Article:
In an effort to continue to upgrade and diversify my viewing, I got together with my friend Rod the other evening and watched Godzilla: Final Wars.
When we first talked about watching this (and some other films that are on our list) part of the idea was that I would blog about them afterward. This is what happened, for example, when he and I watched Sharknado or Yamato! But I’m not sure what to say about this supposedly “final” Godzilla movie. Let’s try to sum it up this way: it’s sort of like an fan’s ultimate mash-up fantasy of the long-running Japanese monster’s franchise, made presumably for it’s 50th anniversary in 2004 (the first Godzilla movie came out in 1954) but looking like it was produced as a cheap television movie in the early 1990’s. Plus, it features the film debut of mixed martial artist Don Frye (whose mustache, Rod says, is more man than me or you) as “the guy who speaks English all the time”.
The story manages to throw in a whole host of Godzilla-related monsters that I’m sure I’d have been very excited to see if I was a particular fan, as well as aliens, as well as mutant superheroes. That’s right, the film sort of features the X-Men. Except that in a world where giant monsters periodically rise out of the ocean and lay waste to large cities (not just Tokyo this time around, but also Paris, Sydney, New York, Phoenix and others), mutants are not hunted and feared, but are instead part of the elite Earth Defense Force who have the best weapons, the best ships, the best soldiers, and Don Frye to stop these monsters.
But suddenly they are put to the test when a host of fan-favorite monsters appear out of nowhere and start attacking cities everywhere. The earth is overrun but is saved at the last minute by the sudden appearance of the alien Xiliens. Of course, the Xiliens are actually up to no good, and were behind the monster attack in the first place. The young hothead alien kills the old stodgy leader alien and embarks on a massive offensive, and so our heroes decide that earth’s only hope is to free the one monster that the aliens cannot control: Godzilla, who has been frozen these last 40 years in Antarctica. They do so, and fortunately the aliens focus all their monster power on Godzilla, who one at a time defeats them, albeit with the help of Mothra at one point. Meanwhile, a group of surviving humans infiltrate the aliens to defeat them once and for all. And so we find that humanity’s last hopes are in the hands of a mutant soldier, his beautiful and brilliant scientist girlfriend, Don Frye, and Don Frye’s mustache. Luckily for humanity, they turn out to be up to the task and the earth is saved (or what little of it is still around in any case). This is in no small part thanks to the fact that the mutant soldier turns out to basically be Neo from The Matrix. Godzilla, for his part, finds his anger against humanity is appeased by the unexpected appearance of Godzooky–er, rather, that’s Minilla, as he’s known–Godzilla’s friendly son. Together father and son monster mosey on out to sea at the end of the movie.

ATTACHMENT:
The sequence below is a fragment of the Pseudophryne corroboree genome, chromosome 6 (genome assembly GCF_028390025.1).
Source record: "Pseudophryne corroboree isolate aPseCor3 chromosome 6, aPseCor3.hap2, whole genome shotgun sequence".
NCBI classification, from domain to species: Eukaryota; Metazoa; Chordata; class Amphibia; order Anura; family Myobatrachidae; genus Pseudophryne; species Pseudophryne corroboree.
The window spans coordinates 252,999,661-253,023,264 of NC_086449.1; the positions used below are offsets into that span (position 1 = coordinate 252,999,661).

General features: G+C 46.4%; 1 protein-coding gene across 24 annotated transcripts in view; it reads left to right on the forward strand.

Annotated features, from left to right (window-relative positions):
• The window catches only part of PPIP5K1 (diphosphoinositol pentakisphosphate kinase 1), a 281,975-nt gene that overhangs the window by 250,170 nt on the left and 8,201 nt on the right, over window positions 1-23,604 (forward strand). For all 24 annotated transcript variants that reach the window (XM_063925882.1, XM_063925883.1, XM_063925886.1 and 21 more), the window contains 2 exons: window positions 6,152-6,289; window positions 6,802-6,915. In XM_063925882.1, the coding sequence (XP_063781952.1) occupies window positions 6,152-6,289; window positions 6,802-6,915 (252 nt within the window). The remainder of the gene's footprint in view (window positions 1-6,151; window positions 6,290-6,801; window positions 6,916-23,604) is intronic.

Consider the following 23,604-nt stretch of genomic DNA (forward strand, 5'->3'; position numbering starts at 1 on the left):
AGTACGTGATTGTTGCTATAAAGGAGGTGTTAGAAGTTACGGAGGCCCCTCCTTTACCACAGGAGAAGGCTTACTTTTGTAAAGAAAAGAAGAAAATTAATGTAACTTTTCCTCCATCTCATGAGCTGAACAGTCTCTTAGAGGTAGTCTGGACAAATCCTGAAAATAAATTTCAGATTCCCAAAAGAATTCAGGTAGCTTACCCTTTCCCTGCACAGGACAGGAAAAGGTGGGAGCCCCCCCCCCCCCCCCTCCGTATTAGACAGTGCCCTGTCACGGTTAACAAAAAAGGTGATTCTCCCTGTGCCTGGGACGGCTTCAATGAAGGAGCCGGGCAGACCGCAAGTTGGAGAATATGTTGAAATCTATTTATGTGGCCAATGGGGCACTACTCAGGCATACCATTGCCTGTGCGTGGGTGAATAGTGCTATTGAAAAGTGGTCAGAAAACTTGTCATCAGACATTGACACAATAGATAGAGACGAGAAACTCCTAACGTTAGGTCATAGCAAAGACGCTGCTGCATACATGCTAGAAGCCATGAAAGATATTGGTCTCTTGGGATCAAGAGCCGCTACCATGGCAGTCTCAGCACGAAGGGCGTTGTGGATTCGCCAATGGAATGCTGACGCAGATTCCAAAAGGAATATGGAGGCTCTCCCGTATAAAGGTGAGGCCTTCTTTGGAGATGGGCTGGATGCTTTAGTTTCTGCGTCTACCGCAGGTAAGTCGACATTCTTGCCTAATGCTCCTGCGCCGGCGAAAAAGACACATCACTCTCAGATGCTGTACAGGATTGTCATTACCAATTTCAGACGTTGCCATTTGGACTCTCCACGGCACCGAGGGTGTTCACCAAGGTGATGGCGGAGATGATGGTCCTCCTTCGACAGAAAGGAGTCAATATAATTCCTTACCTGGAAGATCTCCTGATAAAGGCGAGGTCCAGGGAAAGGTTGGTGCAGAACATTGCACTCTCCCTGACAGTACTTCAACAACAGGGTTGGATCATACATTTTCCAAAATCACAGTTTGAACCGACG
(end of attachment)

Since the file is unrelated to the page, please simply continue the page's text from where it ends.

There is of course no way to really talk about the quality of a movie like Godzilla: Final Wars. Obviously, it’s stupid. I mean, you knew that, right? How could it be anything but stupid? Maybe they made it stupid on purpose, I don’t know. In the end it doesn’t really matter. A stupid movie isn’t any less stupid because it was done so on purpose.
But if all those years of Mystery Science Theatre 3000 has taught us anything, it’s that stupid doesn’t have to mean unenjoyable. Godzilla: Final Wars was a fun to watch, even though I am not at all conversant in 50 years of Godzilla-related silliness (unlike, say, 50 years of Doctor Who related-silliness, or 50 years of Star Trek silliness – coming soon!). It featured quite a few moments that made me laugh out loud, including the debut of the “of course she’s going to be beautiful” scientist that our mutant hero is assigned to protect, or the first time Don Frye and his gigantic mustache were thrust out of the screen upon the viewer. But it didn’t, I have to say, turn me into a Godzilla fan, and so I guess the summary of the 50 year franchise that I got through this film is probably enough for me.